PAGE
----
by Karen Friedland
Men exist invisibly in houses,
while women scour kitchen chair arms
and other surprising places
a film of filth might rest.
Men come and go,
while we scrub inside,
under and around toilets—
a secret skill imparted by osmosis by our mothers.
During quiet mornings, a woman might be found dusting,
or watering a small forest of houseplants
she herself created—
she might be seen straightening the crooked picture frames
of artwork she picked out long ago
to represent a singular vision of beauty.
Stealthily, we work to right what’s been wronged
by this crooked old world.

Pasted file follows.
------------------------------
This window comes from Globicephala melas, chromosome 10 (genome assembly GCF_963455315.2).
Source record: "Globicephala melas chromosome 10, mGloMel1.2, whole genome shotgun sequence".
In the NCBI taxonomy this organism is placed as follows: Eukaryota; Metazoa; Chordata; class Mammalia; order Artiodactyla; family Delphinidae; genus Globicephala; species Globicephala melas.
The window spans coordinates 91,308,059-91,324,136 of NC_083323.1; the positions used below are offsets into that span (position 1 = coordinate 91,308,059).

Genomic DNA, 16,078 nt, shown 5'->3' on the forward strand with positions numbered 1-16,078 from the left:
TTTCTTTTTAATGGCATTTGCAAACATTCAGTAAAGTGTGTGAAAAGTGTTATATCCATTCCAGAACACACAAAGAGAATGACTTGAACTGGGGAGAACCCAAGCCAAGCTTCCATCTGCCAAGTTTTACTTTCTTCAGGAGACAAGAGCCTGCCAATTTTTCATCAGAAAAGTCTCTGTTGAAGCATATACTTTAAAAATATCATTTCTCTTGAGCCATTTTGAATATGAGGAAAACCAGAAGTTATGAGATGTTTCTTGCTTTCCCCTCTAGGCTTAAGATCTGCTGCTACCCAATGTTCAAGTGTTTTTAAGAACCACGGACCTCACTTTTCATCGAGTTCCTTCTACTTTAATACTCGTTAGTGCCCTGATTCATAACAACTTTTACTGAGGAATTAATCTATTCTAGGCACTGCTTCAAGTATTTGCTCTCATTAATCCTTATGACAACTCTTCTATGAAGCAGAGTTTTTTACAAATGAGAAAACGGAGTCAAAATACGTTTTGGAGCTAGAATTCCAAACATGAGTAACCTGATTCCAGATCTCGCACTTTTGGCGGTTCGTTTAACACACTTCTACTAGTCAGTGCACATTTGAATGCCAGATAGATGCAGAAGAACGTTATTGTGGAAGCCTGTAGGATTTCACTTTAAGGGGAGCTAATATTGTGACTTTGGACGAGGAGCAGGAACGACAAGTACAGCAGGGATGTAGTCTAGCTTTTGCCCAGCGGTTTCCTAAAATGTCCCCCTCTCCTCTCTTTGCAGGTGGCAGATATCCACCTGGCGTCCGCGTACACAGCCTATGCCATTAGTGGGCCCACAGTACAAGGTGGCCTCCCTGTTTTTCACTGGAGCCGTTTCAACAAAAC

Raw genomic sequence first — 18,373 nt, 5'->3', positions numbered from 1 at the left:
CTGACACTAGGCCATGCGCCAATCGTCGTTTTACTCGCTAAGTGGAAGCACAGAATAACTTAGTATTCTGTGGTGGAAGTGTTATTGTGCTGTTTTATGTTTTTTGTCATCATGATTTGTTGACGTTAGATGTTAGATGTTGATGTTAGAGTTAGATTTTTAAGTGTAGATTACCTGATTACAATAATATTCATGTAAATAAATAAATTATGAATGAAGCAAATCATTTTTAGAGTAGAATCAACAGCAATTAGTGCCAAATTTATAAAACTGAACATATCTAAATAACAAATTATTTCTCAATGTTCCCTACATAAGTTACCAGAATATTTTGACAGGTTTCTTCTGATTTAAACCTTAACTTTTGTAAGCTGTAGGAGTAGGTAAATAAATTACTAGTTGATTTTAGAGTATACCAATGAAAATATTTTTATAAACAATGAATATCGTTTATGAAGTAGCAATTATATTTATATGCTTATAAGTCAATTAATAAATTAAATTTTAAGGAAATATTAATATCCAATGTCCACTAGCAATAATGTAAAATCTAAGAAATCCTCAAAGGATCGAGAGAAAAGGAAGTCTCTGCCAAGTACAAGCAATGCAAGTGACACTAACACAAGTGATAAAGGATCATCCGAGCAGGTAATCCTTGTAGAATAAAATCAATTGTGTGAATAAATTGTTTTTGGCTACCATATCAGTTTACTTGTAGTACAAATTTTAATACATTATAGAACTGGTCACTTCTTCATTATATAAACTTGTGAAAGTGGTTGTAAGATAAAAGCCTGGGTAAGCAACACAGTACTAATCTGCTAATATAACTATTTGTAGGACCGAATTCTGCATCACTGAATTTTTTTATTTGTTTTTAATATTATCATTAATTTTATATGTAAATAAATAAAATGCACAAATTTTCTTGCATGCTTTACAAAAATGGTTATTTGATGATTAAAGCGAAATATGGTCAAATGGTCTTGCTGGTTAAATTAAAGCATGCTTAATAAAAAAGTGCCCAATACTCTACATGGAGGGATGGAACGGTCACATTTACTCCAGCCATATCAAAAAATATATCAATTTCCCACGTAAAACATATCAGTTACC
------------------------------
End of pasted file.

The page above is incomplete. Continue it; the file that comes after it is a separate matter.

* * * * *
A grant writer by day, Karen Friedland has poems published in The Lily Poetry Review, Constellations, Nixes Mate Review, Writing in a Women’s Voice, Vox Populi and others. One of her poems was nominated for a Pushcart Prize and another was displayed on the walls of Boston’s City Hall. Her books are Tales from the Teacup Palace (Červená Barva Press) and Places That Are Gone (Nixes Mate Books). She lives in West Roxbury, MA.